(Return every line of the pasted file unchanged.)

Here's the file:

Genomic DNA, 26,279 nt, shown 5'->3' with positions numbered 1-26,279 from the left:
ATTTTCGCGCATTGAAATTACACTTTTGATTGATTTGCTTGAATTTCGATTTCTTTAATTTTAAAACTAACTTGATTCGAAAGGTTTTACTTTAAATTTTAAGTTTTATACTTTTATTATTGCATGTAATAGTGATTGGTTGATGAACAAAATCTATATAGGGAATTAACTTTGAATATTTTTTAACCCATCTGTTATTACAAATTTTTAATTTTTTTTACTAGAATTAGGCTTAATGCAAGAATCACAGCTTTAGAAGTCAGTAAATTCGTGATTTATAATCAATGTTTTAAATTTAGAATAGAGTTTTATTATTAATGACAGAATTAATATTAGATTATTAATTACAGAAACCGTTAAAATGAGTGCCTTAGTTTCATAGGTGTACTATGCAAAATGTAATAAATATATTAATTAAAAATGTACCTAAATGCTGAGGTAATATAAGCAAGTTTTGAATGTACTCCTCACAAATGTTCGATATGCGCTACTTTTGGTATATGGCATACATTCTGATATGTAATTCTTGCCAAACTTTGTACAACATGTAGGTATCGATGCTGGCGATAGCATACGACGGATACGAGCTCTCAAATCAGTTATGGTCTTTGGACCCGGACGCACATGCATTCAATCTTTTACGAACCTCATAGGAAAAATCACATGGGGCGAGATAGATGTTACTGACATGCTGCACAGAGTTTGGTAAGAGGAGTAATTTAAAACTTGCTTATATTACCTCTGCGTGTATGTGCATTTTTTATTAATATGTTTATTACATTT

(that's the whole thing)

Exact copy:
Genomic DNA, 26,279 nt, shown 5'->3' with positions numbered 1-26,279 from the left:
ATTTTCGCGCATTGAAATTACACTTTTGATTGATTTGCTTGAATTTCGATTTCTTTAATTTTAAAACTAACTTGATTCGAAAGGTTTTACTTTAAATTTTAAGTTTTATACTTTTATTATTGCATGTAATAGTGATTGGTTGATGAACAAAATCTATATAGGGAATTAACTTTGAATATTTTTTAACCCATCTGTTATTACAAATTTTTAATTTTTTTTACTAGAATTAGGCTTAATGCAAGAATCACAGCTTTAGAAGTCAGTAAATTCGTGATTTATAATCAATGTTTTAAATTTAGAATAGAGTTTTATTATTAATGACAGAATTAATATTAGATTATTAATTACAGAAACCGTTAAAATGAGTGCCTTAGTTTCATAGGTGTACTATGCAAAATGTAATAAATATATTAATTAAAAATGTACCTAAATGCTGAGGTAATATAAGCAAGTTTTGAATGTACTCCTCACAAATGTTCGATATGCGCTACTTTTGGTATATGGCATACATTCTGATATGTAATTCTTGCCAAACTTTGTACAACATGTAGGTATCGATGCTGGCGATAGCATACGACGGATACGAGCTCTCAAATCAGTTATGGTCTTTGGACCCGGACGCACATGCATTCAATCTTTTACGAACCTCATAGGAAAAATCACATGGGGCGAGATAGATGTTACTGACATGCTGCACAGAGTTTGGTAAGAGGAGTAATTTAAAACTTGCTTATATTACCTCTGCGTGTATGTGCATTTTTTATTAATATGTTTATTACATTT